U.S. President Donald Trump and German Chancellor Angela Merkel held a cold meeting at the White House on Friday, exposing their differences on key issues such as migration and international trade.
The ice-cold atmosphere between the two leaders was brutally evident when the two posed for photographers and cameramen in the Oval Office and Trump avoided a handshake.
At the insistent urging of the photographers by the gesture, Merkel asked Trump if he wanted to shake hands, but the American president did not even respond.
Both leaders held a joint press conference in which the bulk of the questions were addressed to Trump, whether for his controversial health care reform proposal, or his even more controversial denunciation of Barack Obama for espionage.
When asked about his allegation of being spied on by Obama during the election, Trump joked that he and Merkel had “one thing in common,” as the German leader’s communications were intercepted by the National Security Agency (NSA). Merkel did not laugh at the joke.
In the interview, Trump was in favor of fair and reciprocal trade, and rejected that he could be seen as an “isolationist.”
When asked by Merkel at a press conference about the effects of the White House’s “isolationist” policies, Trump stepped in to deny that view and say that it favors “fair” trade.
“I do not believe in isolationist policies, I think a trade policy must be fair, and the United States has been treated very, very unfairly by a number of countries and that has to end, but I am not an isolationist,” he said.
The president said he defends “free trade, but our free trade has led us to a lot of bad things,” such as a heavy trade deficit and “accumulation of debts.”
The Trump administration has accused Germany of using an undervalued euro to gain export advantages and have a hefty trade surplus with the United States.
Merkel said that in her vision, a trade “is right when the two sides win, and that is the spirit that should guide the negotiations between the United States and the European Union.”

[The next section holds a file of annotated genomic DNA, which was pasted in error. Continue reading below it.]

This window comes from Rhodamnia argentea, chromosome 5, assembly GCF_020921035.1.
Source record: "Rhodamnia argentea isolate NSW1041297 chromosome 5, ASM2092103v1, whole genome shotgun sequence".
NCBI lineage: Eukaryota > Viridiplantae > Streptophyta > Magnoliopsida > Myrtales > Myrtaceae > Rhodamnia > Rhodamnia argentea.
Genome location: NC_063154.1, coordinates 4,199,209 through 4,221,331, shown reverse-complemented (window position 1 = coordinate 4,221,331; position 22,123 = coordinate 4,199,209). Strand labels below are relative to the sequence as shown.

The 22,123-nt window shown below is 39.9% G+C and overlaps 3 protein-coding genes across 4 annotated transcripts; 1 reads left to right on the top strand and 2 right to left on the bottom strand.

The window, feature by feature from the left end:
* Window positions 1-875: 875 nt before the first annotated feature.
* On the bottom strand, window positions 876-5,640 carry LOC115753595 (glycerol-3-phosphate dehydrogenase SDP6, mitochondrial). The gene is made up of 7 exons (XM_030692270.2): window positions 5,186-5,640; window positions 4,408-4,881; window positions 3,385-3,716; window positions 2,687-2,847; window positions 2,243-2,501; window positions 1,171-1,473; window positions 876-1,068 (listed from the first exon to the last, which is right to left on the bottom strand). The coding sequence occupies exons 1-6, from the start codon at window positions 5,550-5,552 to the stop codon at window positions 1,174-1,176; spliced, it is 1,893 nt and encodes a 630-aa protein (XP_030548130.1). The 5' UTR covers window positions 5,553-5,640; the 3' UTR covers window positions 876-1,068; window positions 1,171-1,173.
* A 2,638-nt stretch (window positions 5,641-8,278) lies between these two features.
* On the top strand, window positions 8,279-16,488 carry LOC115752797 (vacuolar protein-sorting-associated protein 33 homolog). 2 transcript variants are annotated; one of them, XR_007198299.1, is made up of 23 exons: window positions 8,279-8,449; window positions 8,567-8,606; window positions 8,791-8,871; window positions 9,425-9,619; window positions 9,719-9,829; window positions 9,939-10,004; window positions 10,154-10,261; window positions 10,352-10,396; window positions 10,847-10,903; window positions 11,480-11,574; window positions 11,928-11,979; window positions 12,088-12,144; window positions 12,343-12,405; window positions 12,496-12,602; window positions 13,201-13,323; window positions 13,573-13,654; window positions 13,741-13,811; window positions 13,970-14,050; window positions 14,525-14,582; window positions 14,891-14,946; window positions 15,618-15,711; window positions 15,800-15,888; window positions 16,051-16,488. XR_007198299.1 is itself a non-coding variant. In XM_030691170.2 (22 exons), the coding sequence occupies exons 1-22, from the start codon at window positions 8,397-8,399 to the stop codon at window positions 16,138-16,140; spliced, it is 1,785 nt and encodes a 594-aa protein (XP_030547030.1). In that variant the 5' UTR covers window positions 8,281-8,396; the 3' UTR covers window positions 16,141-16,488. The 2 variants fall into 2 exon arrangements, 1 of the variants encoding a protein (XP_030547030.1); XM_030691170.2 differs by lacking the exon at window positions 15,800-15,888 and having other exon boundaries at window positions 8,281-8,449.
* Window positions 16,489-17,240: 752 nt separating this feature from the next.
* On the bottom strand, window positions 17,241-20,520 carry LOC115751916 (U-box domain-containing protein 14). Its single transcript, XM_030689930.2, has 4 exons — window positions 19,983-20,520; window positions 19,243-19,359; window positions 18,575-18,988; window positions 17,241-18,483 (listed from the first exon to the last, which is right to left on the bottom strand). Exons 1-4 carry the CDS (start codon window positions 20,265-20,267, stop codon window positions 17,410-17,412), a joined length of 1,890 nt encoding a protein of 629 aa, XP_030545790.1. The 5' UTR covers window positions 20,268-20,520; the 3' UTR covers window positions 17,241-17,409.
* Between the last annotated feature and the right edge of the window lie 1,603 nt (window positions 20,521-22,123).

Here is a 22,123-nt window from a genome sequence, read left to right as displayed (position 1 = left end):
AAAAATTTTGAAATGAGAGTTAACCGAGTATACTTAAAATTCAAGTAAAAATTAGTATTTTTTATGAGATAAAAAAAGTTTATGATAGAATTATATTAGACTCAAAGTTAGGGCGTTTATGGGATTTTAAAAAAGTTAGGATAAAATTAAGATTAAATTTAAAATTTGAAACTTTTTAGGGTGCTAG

For Merkel, “globalization must be defined with an open mind.” The head of the German government said that the “success of Germany” is directly related to its membership of the European Union.
The president had already defined the British decision to leave the European Union as “wonderful,” a view that contrasts sharply with that of Merkel.
In another thorny issue, Trump also said that in his conversation with Merkel she had reaffirmed Washington’s commitment to the North Atlantic Treaty Organization (NATO), but called on the bloc countries to “pay what they owe” to the United States and to update their financial contributions to the military alliance.
“I have reiterated to Chancellor Merkel my strong support for NATO and also the need for our allies to pay their share of defense costs,” Trump said.
“Many nations owe huge sums for years and that’s unfair to the United States,” he said. “These nations must pay what they owe,” Trump said.
At another time during the delicate press conference, Trump made a direct reference to a sensitive issue for Germany — a country that receives thousands of immigrants and refugees — as it relates to migration and national security.
“Immigration is a privilege, not a right, and the safety of our citizens must always be put in the first place,” said the president, whose most recent anti-immigration decree was blocked by the courts once again.
This meeting was originally scheduled for Tuesday, but a snowstorm that lashed the eastern United States forced a postponement.
The rigidity of the meeting contrasted with expectations, although moderate, shown days before on both sides of the Atlantic.
As the meeting approached, the U.S. administration had emphasized the strength of the relationship with Germany, and Trump’s intention to take advantage of the chancellor’s experience, particularly on the Ukrainian theme and how to approach Russian president Vladimir Putin.
A senior White House official had anticipated a “cordial and very positive meeting.” The chancellor travels with “the open mind,” said a German government official. “It’s always better to talk together than to talk about each other.”
[Featured image by Pat Benic-Pool/Getty Images]